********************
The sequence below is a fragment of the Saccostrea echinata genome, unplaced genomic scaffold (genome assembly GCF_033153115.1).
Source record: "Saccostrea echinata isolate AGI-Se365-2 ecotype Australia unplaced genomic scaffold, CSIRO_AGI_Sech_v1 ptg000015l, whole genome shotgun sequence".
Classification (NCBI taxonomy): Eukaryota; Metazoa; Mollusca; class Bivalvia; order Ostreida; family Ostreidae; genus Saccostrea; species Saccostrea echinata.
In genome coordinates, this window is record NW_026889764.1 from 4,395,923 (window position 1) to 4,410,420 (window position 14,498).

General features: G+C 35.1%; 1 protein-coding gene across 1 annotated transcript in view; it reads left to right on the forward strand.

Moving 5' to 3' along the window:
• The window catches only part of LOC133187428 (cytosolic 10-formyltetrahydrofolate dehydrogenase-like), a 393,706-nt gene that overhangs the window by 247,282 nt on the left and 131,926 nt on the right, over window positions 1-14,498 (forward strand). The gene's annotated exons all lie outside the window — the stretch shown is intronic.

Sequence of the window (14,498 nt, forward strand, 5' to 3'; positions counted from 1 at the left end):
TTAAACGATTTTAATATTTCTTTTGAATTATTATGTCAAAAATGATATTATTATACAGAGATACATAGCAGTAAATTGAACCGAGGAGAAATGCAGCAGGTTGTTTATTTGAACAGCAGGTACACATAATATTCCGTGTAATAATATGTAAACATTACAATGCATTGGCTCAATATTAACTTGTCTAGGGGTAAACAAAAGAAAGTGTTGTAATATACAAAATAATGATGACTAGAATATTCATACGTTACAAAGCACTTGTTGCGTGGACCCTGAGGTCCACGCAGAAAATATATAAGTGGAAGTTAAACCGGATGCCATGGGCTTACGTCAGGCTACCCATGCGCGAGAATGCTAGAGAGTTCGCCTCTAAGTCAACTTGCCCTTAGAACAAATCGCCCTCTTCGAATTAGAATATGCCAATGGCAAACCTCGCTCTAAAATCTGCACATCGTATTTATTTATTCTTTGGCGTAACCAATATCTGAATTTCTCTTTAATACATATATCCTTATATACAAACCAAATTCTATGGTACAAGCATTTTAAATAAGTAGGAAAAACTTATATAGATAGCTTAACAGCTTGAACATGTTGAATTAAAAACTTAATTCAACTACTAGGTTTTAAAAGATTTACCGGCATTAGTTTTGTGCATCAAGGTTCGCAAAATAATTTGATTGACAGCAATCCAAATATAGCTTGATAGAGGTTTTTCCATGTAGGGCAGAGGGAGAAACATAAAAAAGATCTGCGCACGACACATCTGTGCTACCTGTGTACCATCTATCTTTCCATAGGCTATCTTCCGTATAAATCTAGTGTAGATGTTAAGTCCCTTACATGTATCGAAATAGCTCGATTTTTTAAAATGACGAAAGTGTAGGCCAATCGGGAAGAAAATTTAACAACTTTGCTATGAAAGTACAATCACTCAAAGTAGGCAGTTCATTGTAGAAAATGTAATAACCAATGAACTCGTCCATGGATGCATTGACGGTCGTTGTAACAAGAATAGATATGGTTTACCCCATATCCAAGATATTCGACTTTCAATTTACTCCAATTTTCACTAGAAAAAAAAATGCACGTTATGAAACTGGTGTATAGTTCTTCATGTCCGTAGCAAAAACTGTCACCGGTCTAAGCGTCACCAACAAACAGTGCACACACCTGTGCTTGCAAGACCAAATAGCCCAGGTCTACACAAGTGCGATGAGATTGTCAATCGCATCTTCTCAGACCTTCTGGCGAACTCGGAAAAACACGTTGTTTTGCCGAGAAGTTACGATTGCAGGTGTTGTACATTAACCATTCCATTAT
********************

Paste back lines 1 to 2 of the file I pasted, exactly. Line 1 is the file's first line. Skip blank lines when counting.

The sequence below is a fragment of the Saccostrea echinata genome, unplaced genomic scaffold (genome assembly GCF_033153115.1).
Source record: "Saccostrea echinata isolate AGI-Se365-2 ecotype Australia unplaced genomic scaffold, CSIRO_AGI_Sech_v1 ptg000015l, whole genome shotgun sequence".